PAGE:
Kyri Theos, country manager of Elance-oDesk, says that the latest research indicates 3.7 million Aussies are freelancing.
'Australians are increasingly choosing to work independently as freelancers . . . as the connected age opens up more and more opportunities for freelancers, a diverse and more flexible workforce will be the new norm.'
3. I'm the boss of me
Millennial Branding research indicates that 72 per cent of people under 30, who mix freelancing with working for an employer, have being their own boss as their ultimate goal. Two-thirds plan to make this a reality during 2015. As tertiary-educated millenials hit the workforce, they will not wait as long as their predecessors did to step into the role of self-employment.
4. Moveable feast
The days of working 9 to 5, in the same company, for an entire career, are long gone.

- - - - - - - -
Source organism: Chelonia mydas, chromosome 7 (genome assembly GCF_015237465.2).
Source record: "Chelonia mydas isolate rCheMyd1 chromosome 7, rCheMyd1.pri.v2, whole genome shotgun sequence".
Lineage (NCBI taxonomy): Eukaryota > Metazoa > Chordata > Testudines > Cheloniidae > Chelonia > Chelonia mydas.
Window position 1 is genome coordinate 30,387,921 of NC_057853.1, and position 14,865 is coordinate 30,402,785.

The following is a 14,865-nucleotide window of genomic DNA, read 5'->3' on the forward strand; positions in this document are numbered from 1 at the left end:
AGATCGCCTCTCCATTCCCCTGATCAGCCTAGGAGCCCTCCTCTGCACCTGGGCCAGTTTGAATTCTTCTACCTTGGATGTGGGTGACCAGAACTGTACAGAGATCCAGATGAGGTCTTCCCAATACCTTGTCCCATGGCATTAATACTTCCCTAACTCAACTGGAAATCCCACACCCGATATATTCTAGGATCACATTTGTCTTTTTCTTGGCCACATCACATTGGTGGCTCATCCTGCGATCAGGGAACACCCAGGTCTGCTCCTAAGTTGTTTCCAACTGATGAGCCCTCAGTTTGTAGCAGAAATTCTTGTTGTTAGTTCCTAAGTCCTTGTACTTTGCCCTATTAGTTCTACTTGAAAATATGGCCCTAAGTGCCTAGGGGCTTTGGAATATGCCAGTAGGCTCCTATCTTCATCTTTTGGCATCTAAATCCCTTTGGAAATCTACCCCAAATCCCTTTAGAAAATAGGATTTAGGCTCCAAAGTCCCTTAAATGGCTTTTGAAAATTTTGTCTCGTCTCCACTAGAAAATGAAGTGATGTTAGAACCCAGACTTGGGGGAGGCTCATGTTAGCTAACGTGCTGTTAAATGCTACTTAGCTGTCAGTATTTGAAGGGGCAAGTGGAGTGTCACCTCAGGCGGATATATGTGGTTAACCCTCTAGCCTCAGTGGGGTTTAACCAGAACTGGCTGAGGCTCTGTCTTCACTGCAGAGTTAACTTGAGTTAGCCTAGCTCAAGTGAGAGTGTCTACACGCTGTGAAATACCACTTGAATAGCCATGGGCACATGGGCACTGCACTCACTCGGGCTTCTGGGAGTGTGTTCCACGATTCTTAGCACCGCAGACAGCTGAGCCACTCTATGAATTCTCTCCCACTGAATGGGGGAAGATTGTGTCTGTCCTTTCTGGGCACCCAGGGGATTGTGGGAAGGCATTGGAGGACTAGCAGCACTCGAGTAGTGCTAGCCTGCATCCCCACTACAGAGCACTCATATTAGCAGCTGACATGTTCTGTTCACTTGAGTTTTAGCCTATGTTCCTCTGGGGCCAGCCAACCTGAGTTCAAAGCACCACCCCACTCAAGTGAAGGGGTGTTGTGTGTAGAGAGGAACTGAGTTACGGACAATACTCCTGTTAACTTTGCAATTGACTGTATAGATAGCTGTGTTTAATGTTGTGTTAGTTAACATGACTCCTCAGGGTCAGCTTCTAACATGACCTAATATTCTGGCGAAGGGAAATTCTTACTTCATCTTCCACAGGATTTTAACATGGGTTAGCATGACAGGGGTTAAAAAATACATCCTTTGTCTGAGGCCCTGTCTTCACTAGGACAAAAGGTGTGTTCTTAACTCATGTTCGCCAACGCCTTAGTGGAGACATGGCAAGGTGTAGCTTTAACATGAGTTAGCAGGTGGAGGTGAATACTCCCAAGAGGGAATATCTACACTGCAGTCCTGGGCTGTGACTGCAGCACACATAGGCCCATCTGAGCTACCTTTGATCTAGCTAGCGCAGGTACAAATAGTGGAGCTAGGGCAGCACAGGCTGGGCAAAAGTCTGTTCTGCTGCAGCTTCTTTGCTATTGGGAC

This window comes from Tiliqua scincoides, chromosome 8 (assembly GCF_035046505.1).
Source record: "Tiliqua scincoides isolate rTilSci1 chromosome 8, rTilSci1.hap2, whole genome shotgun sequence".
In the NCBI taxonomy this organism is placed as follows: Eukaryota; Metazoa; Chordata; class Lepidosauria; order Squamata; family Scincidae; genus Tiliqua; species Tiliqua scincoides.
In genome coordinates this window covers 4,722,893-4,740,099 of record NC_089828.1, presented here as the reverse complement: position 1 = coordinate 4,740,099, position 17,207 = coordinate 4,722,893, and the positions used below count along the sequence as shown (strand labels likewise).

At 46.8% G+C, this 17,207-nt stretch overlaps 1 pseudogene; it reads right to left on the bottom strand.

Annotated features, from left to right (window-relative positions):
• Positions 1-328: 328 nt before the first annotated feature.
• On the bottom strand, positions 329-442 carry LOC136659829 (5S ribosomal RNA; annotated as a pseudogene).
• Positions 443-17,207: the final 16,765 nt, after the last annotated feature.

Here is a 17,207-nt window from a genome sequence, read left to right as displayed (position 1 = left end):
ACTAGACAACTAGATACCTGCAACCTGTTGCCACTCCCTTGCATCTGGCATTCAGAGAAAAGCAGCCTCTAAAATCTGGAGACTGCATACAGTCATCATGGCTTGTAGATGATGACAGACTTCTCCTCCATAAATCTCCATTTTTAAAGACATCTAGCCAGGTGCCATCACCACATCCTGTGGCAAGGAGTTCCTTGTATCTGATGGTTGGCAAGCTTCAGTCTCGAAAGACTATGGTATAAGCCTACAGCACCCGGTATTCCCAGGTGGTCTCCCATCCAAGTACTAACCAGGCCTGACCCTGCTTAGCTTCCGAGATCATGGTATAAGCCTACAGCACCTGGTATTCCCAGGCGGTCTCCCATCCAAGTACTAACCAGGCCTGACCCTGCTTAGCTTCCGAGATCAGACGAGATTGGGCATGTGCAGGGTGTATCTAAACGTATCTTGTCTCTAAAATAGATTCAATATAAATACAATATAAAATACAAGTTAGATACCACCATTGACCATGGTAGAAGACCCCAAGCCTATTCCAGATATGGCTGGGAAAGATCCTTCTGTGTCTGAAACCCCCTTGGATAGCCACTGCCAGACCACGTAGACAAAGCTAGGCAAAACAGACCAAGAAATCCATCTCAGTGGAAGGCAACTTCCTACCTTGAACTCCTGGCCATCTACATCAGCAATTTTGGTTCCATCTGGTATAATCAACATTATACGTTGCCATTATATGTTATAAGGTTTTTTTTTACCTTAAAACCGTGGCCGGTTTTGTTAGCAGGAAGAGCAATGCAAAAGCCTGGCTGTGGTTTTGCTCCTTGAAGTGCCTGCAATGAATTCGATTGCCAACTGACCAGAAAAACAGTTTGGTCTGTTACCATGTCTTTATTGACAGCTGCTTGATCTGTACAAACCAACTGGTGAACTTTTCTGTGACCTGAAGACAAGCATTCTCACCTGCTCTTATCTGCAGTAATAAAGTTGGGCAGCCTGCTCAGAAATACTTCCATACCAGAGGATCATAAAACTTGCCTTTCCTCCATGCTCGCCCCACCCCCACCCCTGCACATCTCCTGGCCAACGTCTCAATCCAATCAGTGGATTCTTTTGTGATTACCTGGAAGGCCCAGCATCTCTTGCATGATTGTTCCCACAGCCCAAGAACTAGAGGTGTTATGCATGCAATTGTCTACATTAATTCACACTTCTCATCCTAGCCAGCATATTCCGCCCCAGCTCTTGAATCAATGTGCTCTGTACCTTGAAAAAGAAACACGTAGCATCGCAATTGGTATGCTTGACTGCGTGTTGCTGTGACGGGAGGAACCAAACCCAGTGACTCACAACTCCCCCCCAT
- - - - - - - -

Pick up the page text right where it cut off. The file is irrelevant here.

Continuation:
With web-based technology and mobile optimsed everything, most workers don't need to sit at their desks all day any more. Nor do many of them want to. Employees can work from the office, from home, from a great cafe with wifi, from the road. You name it, you can pretty much work from there these days.
It is expected that the trend of face to face meetings (as a result of low cost air travel) will spike as the highly mobile Millennial Generation take their places in the Australian workforce.
Individuals will be on the move more than ever before in the mobile optimised, wifi connected world of the future.
Approximately six years from now (assuming that the retirement age stays where it is), the majority of baby boomers will be putting their feet up in retirement. That will leave generations X and Y at the top and in charge.
This begs the question, 'where will that leave those individuals born after the mid-90s?' Enter the rise of the corporate internship, especially for graduates.